Monthly Archives: January 2017

Tax Treatment of Business Entities Part 3: Partnership

Startup business owners must consider the legal and tax considerations associated with selecting a particular type of business structure. This is the third part of a series of blogs on the tax treatment of business entities. This blog will address the tax treatment of partnerships.

A partnership is an association of two or more persons who carry on a trade or business. Each partner shares in the profits and losses of the business enterprise, while contributing money, property, labor or skill to its operation.

Tax Treatment of Business Entities Part 2: LLCs

Startup business owners must consider the legal and tax considerations associated with selecting a particular type of business structure. This is the second part of a series of blogs on the tax treatment of business entities. This blog will address the tax treatment of limited liability companies (LLCs). LLCs are used by many business owners because, like corporations, their owners typically have limited personal liability for the debts and activities of the LLC. In contrast, some features of LLCs are similar to a partnership, such as pass-through or flow-through taxation.

Reminder: Employers Face New Jan. 31 W-2 Filing Deadline

REMINDER: Employers and small businesses have a new deadline, January 31, 2017, for filing Forms W-2. The acceleration of this deadline is the result of a new federal law aimed at helping the IRS detect and prevent refund fraud. For similar reasons, the new law also requires the IRS to hold refunds involving two key refundable tax credits until at least February 15, 2017. The January 31 deadline of past years for employers furnishing copies of Forms W-2 to their employees remains the same.

Tax Treatment of Business Entities Part 1: Introduction

When starting a business enterprise, one of the most significant and important decisions to make is the choice regarding the legal form to use in operating the business. The alternatives include sole proprietorship, partnership, corporation (C corporation), S corporation, and limited liability company (LLC). Startup business owners must consider the legal and tax considerations associated with selecting a particular type of business structure. This is the first part of a series of blogs on the tax treatment of business entities.

Is Income Of An LLC Member Subject To Self-Employment Tax?

Unlike corporations which are treated as separate tax entities, the IRS and the Tax Code treat LLCs as “pass-through” entities. Thus, an LLC or “Limited Liability Company” is a business structure that combines the pass-through taxation of a partnership or sole proprietorship with the limited liability of a corporation. The IRS treats an LLC like a sole proprietorship or a partnership, depending on the number of members.

Why You Should File Past Due Tax Returns, Now!

Taxpayers that have failed to file tax returns for some extended period of time should strongly consider doing so immediately. Even if taxpayers have filed for an extension, time is of the essence to avoid costly penalties as the IRS assesses failure to file (FTF) and failure to pay (FTP) penalties in this situation.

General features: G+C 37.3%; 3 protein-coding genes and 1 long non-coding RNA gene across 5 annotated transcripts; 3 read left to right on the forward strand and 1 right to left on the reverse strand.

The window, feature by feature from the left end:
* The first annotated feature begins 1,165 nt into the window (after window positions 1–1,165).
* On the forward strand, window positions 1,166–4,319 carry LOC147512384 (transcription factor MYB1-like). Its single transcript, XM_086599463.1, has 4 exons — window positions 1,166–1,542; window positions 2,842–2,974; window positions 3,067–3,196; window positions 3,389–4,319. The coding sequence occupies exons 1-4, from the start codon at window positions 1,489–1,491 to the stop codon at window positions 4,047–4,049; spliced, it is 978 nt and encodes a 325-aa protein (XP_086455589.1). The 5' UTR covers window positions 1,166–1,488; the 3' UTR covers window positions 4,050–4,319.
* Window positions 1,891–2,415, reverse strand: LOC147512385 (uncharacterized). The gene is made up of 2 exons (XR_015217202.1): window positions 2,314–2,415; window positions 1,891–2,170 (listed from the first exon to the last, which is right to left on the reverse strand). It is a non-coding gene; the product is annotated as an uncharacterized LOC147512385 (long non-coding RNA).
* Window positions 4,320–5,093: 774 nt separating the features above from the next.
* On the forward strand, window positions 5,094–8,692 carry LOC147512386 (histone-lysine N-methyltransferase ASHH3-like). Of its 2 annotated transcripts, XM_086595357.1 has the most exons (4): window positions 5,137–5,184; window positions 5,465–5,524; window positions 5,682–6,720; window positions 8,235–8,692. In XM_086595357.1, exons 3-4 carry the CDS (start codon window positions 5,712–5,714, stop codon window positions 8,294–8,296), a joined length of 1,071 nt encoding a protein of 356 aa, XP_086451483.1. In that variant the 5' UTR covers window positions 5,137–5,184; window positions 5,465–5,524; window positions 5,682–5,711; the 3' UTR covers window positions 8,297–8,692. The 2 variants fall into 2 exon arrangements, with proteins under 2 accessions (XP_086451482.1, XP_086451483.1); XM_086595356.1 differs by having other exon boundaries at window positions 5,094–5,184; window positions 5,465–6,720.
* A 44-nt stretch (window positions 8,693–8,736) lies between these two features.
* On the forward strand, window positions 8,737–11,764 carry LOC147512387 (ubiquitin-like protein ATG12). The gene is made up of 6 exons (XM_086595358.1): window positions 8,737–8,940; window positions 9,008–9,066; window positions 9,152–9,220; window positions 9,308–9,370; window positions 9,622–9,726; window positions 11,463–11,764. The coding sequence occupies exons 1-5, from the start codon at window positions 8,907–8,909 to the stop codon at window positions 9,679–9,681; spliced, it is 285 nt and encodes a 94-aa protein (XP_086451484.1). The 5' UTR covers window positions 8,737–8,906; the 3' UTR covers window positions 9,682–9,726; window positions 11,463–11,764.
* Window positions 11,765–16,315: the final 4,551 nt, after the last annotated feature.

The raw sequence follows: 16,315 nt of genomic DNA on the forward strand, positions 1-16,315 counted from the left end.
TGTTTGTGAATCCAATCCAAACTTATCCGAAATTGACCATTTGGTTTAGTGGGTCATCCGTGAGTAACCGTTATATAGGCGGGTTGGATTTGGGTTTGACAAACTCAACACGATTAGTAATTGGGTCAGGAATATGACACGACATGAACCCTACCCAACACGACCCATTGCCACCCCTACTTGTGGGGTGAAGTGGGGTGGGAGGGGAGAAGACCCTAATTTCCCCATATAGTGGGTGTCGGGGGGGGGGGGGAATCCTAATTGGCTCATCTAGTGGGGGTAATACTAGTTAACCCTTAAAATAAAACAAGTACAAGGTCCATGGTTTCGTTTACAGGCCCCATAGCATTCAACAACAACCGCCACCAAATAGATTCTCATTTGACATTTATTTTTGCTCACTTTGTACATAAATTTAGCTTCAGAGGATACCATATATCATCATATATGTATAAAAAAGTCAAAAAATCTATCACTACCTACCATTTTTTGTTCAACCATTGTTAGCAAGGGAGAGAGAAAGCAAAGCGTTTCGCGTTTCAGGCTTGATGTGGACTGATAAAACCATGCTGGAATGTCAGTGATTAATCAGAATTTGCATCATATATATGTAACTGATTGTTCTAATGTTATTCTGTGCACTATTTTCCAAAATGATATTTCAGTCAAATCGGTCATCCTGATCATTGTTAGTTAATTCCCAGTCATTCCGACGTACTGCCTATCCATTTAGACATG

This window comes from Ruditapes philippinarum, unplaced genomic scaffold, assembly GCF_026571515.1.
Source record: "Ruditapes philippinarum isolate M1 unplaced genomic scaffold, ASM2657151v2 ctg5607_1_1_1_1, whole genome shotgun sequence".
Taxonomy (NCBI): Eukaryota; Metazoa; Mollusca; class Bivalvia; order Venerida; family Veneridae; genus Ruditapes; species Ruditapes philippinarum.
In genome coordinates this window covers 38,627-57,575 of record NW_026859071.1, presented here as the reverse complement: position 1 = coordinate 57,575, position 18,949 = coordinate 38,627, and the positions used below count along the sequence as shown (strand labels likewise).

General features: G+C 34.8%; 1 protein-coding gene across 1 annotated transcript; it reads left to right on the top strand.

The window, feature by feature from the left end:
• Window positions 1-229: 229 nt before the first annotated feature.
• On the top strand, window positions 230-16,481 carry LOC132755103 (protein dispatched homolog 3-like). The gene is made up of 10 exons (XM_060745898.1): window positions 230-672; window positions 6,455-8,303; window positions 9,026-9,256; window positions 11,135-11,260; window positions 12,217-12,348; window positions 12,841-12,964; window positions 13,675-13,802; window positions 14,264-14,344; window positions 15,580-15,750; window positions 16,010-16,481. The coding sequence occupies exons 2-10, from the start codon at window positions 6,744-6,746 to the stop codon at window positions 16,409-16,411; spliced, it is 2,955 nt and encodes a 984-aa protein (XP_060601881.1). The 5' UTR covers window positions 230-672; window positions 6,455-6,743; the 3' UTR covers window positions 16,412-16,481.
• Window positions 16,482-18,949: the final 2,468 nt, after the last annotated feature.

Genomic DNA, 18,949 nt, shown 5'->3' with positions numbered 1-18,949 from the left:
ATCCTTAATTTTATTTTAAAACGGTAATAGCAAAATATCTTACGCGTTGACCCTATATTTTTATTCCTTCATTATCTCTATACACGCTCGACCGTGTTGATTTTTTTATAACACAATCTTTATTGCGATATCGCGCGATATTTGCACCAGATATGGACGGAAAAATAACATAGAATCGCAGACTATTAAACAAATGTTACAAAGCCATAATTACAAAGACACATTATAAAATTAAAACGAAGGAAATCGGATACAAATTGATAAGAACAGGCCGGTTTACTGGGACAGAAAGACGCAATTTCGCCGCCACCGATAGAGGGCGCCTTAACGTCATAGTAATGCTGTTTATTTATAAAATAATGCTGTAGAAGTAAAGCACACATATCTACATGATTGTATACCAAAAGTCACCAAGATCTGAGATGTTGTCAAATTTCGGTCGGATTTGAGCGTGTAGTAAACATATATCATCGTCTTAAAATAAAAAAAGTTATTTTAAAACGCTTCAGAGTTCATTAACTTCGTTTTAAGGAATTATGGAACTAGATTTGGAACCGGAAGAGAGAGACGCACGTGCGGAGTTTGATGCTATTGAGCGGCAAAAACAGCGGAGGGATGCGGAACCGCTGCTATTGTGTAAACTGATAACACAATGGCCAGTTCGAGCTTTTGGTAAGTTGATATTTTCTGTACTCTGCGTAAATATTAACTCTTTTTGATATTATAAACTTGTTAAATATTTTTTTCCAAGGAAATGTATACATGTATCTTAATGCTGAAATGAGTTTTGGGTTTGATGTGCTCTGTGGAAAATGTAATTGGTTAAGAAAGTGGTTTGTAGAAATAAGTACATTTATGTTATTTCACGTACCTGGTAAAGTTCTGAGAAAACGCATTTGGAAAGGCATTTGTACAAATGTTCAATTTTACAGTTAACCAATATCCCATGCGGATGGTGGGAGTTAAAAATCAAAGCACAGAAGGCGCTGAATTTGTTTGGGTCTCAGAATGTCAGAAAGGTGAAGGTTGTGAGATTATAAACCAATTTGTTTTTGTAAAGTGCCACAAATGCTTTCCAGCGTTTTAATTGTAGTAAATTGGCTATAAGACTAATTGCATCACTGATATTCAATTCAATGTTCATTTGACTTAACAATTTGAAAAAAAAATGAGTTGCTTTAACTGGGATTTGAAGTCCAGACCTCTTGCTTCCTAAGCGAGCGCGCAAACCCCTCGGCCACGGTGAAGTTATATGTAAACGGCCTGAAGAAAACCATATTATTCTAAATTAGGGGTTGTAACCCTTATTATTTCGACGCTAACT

The failure to file penalty is assessed at a rate of 5% per month or partial month up to a maximum rate of 25%. The failure to pay penalty is assessed at a rate of 0.5% per month or partial month up to a maximum rate of 25%. If the IRS assesses both the FTF and FTP penalties, the FTF penalty is reduced by the amount of the FTP penalty.

The (Trump’s) Net Operating Loss (NOL), Explained

At the beginning of October, the New York Times released pages from Donald Trump’s Connecticut, New Jersey and New York 1995 tax returns, apparently reflecting that the Donald declared “other income” of negative $916 million and was prepared to forego any federal income tax liability for up to 18 years by carrying forward this “net operating loss” (NOL). So what is a net operating loss?

Tax Implications of Reverse Mortgages

In the last fifteen years or so, television viewers, especially those watching late at night, have been inundated with commercials for reverse mortgages. A reverse mortgage allows a mortgagor, 62 or older, to continue living and retain title in the home; while receiving back his or her equity in the form of a monthly cash payment. The original home owner continues to pay for property insurance, taxes, and maintenance. If a home owner moves, sells, or dies, he or she (or his or her estate) must repay the loan.

Seven Deadly Tax Sins

7 Deadly Tax Sins

When it comes to the IRS, some bad acts are worse than others.  We have compiled below the top ones to avoid at all costs.  However, if you should find yourself in the middle of one, you should certainly call tax attorneys to get you out of the bad situation (yes, it is a bad situation).

Can Your Non-Profit Foundation Pay $10,000 For Your Self-Portrait, Like Trump?

In September, one of Donald Trump’s advisers offered an explanation regarding a portrait of Trump which was placed on display at a Florida golf resort owned by Trump. The Donald purchased the painting at a charity auction for $10,000 in 2014. The painting was paid for with a check from the Donald J. Trump Foundation, the tax records of which show no personal donations from Trump since 2008.

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